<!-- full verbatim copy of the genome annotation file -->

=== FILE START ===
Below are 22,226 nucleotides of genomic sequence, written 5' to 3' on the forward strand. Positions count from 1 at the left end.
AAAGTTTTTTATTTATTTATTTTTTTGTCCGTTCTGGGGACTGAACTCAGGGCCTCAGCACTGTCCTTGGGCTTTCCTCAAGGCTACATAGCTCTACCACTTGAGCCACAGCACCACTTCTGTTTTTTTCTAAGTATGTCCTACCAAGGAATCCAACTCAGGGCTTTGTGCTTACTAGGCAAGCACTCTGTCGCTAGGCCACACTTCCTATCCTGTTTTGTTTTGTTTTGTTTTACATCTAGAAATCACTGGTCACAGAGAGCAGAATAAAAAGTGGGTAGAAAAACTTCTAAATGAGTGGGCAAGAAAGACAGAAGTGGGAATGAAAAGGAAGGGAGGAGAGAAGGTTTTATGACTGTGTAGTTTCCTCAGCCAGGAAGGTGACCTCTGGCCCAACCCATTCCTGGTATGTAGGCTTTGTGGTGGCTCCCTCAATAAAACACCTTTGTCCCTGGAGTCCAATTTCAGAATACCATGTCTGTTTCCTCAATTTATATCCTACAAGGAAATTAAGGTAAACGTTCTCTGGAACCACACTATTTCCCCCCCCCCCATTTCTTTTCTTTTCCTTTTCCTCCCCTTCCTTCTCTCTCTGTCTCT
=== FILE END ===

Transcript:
Below are 22,226 nucleotides of genomic sequence, written 5' to 3' on the forward strand. Positions count from 1 at the left end.
AAAGTTTTTTATTTATTTATTTTTTTGTCCGTTCTGGGGACTGAACTCAGGGCCTCAGCACTGTCCTTGGGCTTTCCTCAAGGCTACATAGCTCTACCACTTGAGCCACAGCACCACTTCTGTTTTTTTCTAAGTATGTCCTACCAAGGAATCCAACTCAGGGCTTTGTGCTTACTAGGCAAGCACTCTGTCGCTAGGCCACACTTCCTATCCTGTTTTGTTTTGTTTTGTTTTACATCTAGAAATCACTGGTCACAGAGAGCAGAATAAAAAGTGGGTAGAAAAACTTCTAAATGAGTGGGCAAGAAAGACAGAAGTGGGAATGAAAAGGAAGGGAGGAGAGAAGGTTTTATGACTGTGTAGTTTCCTCAGCCAGGAAGGTGACCTCTGGCCCAACCCATTCCTGGTATGTAGGCTTTGTGGTGGCTCCCTCAATAAAACACCTTTGTCCCTGGAGTCCAATTTCAGAATACCATGTCTGTTTCCTCAATTTATATCCTACAAGGAAATTAAGGTAAACGTTCTCTGGAACCACACTATTTCCCCCCCCCCCATTTCTTTTCTTTTCCTTTTCCTCCCCTTCCTTCTCTCTCTGTCTCT